And these problems are not specific to particular men, universities, or the discipline of astronomy. Sexual harassment happens everywhere in academia. A friend in physics recently said to me: “At least women in astronomy have been whispering about these serial harassers. In physics, we don’t even have the critical mass to have these underground protection networks.”
Academia is a culture that at best minimizes—and worst outright denies—the existence of sexism, racism, ableism, homophobia, transphobia and other forms of discrimination. This is especially true when the targets of harassment are people whose professional status limits their power—students, post-docs, junior faculty members—and those who tend to be marginalized by society as a whole. In order to solve this systemic problem, we need sweeping, systemic solutions.
On Jan. 12, California Congresswoman Jackie Speier introduced legislation that would require universities to inform other schools about the final results of disciplinary proceedings.
“Students enter astronomy to study the stars, not the professor’s sex life.” “Some universities protect predatory professors with slaps on the wrist and secrecy, just like the Catholic Church sheltered child-molesting priests for many decades,” Speier said, noting that the bill could help prevent repeat offenders from moving seamlessly between institutions. “Students enter astronomy to study the stars,” she added, “not the professor’s sex life.”
This is a step in the right direction. But it only addresses a small part the issue.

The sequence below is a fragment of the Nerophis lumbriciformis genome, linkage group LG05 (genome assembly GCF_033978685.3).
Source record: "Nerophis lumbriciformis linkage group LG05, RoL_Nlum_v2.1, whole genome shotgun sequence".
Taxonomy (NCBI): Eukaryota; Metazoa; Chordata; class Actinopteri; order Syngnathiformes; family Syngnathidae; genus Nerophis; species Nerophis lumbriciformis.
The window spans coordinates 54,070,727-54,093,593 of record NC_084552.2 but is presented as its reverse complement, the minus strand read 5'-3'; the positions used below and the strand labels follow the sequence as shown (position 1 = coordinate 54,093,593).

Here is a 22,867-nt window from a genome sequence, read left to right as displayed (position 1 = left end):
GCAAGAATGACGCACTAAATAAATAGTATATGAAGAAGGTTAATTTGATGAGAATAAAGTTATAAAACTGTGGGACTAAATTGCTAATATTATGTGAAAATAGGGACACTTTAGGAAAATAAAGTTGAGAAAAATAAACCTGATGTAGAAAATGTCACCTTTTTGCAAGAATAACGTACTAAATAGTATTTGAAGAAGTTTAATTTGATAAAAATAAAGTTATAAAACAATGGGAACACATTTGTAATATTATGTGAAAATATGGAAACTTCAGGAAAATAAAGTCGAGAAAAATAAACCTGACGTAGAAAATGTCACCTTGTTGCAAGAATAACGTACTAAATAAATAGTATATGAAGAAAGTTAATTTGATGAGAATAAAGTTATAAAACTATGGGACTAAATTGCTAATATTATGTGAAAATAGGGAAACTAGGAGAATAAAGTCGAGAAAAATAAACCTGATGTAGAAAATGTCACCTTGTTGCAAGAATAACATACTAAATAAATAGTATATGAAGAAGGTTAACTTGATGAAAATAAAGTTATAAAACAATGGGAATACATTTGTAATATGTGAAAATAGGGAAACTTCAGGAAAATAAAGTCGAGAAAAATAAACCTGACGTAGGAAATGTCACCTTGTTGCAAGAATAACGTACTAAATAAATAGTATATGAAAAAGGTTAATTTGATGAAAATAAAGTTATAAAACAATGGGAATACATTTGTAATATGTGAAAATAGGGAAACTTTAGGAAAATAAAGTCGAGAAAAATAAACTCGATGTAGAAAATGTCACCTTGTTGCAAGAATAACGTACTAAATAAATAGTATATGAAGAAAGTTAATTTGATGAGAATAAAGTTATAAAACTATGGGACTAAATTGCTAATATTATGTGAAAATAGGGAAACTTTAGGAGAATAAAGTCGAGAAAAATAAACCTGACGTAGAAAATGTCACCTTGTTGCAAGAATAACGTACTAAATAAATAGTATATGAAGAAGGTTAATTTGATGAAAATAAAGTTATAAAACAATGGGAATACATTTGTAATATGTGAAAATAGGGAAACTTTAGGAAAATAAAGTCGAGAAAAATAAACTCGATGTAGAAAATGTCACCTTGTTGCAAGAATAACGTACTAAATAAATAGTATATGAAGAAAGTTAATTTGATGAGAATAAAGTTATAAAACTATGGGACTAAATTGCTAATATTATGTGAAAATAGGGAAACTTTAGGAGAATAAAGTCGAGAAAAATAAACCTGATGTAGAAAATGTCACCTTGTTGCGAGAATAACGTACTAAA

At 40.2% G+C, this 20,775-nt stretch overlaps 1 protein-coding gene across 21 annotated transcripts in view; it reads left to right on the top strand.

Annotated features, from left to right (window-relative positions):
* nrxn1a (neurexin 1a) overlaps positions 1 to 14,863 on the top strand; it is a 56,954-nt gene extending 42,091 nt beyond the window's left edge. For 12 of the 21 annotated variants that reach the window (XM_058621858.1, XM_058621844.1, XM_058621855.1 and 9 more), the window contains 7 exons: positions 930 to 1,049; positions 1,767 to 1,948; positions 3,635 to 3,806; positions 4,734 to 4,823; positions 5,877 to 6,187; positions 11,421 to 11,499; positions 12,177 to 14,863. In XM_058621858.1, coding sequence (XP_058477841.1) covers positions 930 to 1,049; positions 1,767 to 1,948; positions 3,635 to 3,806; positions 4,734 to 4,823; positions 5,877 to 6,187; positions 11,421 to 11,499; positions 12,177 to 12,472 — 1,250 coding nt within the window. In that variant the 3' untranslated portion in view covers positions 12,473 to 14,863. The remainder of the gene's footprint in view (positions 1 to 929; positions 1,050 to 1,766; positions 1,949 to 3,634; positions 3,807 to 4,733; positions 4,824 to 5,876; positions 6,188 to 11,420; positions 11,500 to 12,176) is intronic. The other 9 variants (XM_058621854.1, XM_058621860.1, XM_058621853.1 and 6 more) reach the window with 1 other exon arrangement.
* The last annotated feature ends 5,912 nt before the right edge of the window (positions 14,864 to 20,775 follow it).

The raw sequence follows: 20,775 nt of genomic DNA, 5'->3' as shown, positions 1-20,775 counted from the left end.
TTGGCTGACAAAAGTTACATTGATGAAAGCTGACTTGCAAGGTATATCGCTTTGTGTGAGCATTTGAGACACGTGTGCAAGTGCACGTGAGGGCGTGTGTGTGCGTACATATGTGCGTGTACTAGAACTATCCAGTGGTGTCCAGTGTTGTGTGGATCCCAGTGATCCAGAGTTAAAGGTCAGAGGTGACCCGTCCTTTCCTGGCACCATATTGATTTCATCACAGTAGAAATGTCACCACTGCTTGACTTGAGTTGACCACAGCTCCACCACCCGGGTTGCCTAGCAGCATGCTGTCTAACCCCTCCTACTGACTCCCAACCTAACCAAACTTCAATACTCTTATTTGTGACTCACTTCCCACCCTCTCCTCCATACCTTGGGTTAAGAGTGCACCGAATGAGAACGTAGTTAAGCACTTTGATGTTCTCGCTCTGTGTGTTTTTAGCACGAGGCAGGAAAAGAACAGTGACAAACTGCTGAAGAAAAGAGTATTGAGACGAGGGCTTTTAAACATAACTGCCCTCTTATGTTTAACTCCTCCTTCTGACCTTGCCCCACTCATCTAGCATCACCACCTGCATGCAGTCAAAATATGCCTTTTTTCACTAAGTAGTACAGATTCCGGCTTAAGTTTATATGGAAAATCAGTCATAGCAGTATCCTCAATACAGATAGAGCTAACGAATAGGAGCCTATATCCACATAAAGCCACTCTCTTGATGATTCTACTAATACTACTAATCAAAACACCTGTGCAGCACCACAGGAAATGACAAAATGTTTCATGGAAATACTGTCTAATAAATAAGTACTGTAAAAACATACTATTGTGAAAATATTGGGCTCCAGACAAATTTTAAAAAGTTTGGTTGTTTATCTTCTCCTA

We need a central, objective place for students to report abuse that is not incentivized to protect faculty abusers. Speier has encouraged anyone who has experienced sexual harassment in the STEM fields to call her office, but this is not a sustainable solution. Instead, we should establish an independent agency to conduct these investigations and keep information escrows—perhaps run by state or federal officials.
Tenure has too often shielded faculty members so they can continue abusing the very people they’re supposed to support. Another issue is the way that tenure has too often shielded faculty members so they can continue abusing the very people they’re supposed to mentor and support. Universities need to establish clear codes of conduct for faculty and enact clear consequences when these codes are violated. And when a faculty member violates a school’s policies, the whole university community has a right to know who that faculty member is, what rules they broke, and what the university plans to do to prevent future problems.
These changes will only come about if people in the sciences, and indeed across academia, speak out about their encounters with discrimination and abuse. In solidarity with the most recent women to come forward to share their experiences of harassment, I recently decided to share my own experiences of sexual harassment using the Twitter hashtag #astroSH. These experiences include a member of my lab suggesting that I go skinny-dipping with my friends in his hot tub, a senior member of my group putting his hand up my skirt at a work party, and a professor at a conference showing up at my hotel room, uninvited, at 2am.
In response to these tweets, I was called horrible names, accused of lying, and told to drink bleach. But I also received a wealth of support from both women and men, many of whom are using this opportunity to share their own tales of abuse and harassment, and to push for change.
People whose power depends on maintaining the status quo will always go out of their way to persuade people to keep silent about harassment. This can mean outright threats of retaliation and character assassination. Or it can manifest itself as the subtler discouragement I received from a female faculty member at Berkeley. But while individual stories can be easily quashed, collective voices hold real power. At a moment when sexual harassment in astronomy is making headlines, let’s seize the opportunity to spread the word about academia’s dark secrets.
We welcome your comments at firstname.lastname@example.org.